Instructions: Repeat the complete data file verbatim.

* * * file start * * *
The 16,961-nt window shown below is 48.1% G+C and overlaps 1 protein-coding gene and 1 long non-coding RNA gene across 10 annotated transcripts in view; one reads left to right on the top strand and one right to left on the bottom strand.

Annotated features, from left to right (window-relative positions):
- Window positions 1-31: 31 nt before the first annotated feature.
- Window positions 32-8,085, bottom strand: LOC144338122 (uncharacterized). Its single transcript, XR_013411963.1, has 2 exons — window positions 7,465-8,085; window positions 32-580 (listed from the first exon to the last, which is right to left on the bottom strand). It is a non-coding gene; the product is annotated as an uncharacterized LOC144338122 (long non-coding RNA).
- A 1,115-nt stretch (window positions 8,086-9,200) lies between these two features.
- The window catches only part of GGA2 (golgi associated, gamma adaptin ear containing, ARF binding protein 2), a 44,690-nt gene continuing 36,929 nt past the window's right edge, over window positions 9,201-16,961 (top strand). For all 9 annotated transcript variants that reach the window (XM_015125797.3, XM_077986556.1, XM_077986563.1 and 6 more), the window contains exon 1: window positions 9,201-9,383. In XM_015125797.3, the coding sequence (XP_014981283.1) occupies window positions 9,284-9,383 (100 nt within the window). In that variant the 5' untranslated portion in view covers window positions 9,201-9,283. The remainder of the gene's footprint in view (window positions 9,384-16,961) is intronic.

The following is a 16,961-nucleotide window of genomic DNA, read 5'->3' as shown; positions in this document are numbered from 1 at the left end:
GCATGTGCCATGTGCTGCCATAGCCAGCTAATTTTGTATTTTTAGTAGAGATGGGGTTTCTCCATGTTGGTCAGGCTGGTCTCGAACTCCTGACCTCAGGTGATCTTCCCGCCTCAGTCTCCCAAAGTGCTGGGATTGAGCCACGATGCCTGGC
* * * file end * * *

The 16,961-nt window shown below is 48.1% G+C and overlaps 1 protein-coding gene and 1 long non-coding RNA gene across 10 annotated transcripts in view; one reads left to right on the top strand and one right to left on the bottom strand.

Annotated features, from left to right (window-relative positions):
- Window positions 1-31: 31 nt before the first annotated feature.
- Window positions 32-8,085, bottom strand: LOC144338122 (uncharacterized). Its single transcript, XR_013411963.1, has 2 exons — window positions 7,465-8,085; window positions 32-580 (listed from the first exon to the last, which is right to left on the bottom strand). It is a non-coding gene; the product is annotated as an uncharacterized LOC144338122 (long non-coding RNA).
- A 1,115-nt stretch (window positions 8,086-9,200) lies between these two features.
- The window catches only part of GGA2 (golgi associated, gamma adaptin ear containing, ARF binding protein 2), a 44,690-nt gene continuing 36,929 nt past the window's right edge, over window positions 9,201-16,961 (top strand). For all 9 annotated transcript variants that reach the window (XM_015125797.3, XM_077986556.1, XM_077986563.1 and 6 more), the window contains exon 1: window positions 9,201-9,383. In XM_015125797.3, the coding sequence (XP_014981283.1) occupies window positions 9,284-9,383 (100 nt within the window). In that variant the 5' untranslated portion in view covers window positions 9,201-9,283. The remainder of the gene's footprint in view (window positions 9,384-16,961) is intronic.

The following is a 16,961-nucleotide window of genomic DNA, read 5'->3' as shown; positions in this document are numbered from 1 at the left end:
GCATGTGCCATGTGCTGCCATAGCCAGCTAATTTTGTATTTTTAGTAGAGATGGGGTTTCTCCATGTTGGTCAGGCTGGTCTCGAACTCCTGACCTCAGGTGATCTTCCCGCCTCAGTCTCCCAAAGTGCTGGGATTGAGCCACGATGCCTGGC